LW, I think that if you want to be in an exclusive romance with a person, you will want to choose a person who wants to be in an exclusive romance with you. It is scary. But you need to find out if this man is in your zone. A dude who doesn’t want to exclusively romance you is not the dude to exclusively romance. “I like you a lot! I’m pretty interested in dating only you right now. Is that cool?” Romantic relationships are intimate by nature, and intimate relationships suggest that you say what you’re feeling, when you’re feeling it. I wish you luck and love.

  36. I would like to love the heck out of this whole thing, and the stories, and it’s true. The awkward conversations are totally worth it. And this phrase, “Hold these days like honey in your mouth.” is perfect, and true. Cherish and savor those delicious, wondrous, heady moments of ding ding ding jackpot perfection. Good luck LW, and just do your best. All the jedi-hugs and best wishes to you.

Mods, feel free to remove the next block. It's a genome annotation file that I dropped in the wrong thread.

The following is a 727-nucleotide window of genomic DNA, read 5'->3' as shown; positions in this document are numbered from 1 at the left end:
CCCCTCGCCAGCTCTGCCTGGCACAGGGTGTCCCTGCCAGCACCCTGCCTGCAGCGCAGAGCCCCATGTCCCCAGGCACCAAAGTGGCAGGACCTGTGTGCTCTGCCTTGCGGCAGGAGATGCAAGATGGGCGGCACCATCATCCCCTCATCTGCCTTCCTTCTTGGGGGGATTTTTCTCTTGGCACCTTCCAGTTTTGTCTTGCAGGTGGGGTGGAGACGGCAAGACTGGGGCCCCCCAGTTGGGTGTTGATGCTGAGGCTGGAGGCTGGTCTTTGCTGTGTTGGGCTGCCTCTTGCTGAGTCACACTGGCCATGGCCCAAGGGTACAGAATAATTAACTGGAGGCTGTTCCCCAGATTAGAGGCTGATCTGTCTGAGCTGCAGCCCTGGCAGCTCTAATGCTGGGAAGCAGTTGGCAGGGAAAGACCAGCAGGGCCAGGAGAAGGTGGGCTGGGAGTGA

37. You know something, LW? I think you’re better at finding the right words than you think. Because,

    “I’m at the point where I would like to have a low-stress check-in about how we’re both feeling regarding exclusivity and commitment.”

    … is a perfectly good way of saying what you want to say to him!

    Seems to me that when you aren’t worrying too much about the effect your words will have on the listener, and making yourself feel worse by reading numbskull advice from columnists you have better sense than to take seriously, you’re actually fine at this! I’d say you just need a little faith in yourself. 🙂

    • The Awe Ritual said:

      Agreed.

    • LW988 said:

      Ah! This is a very good point. I think I will try to use those words 🙂 Thank you 🙂

  38. Jolie said: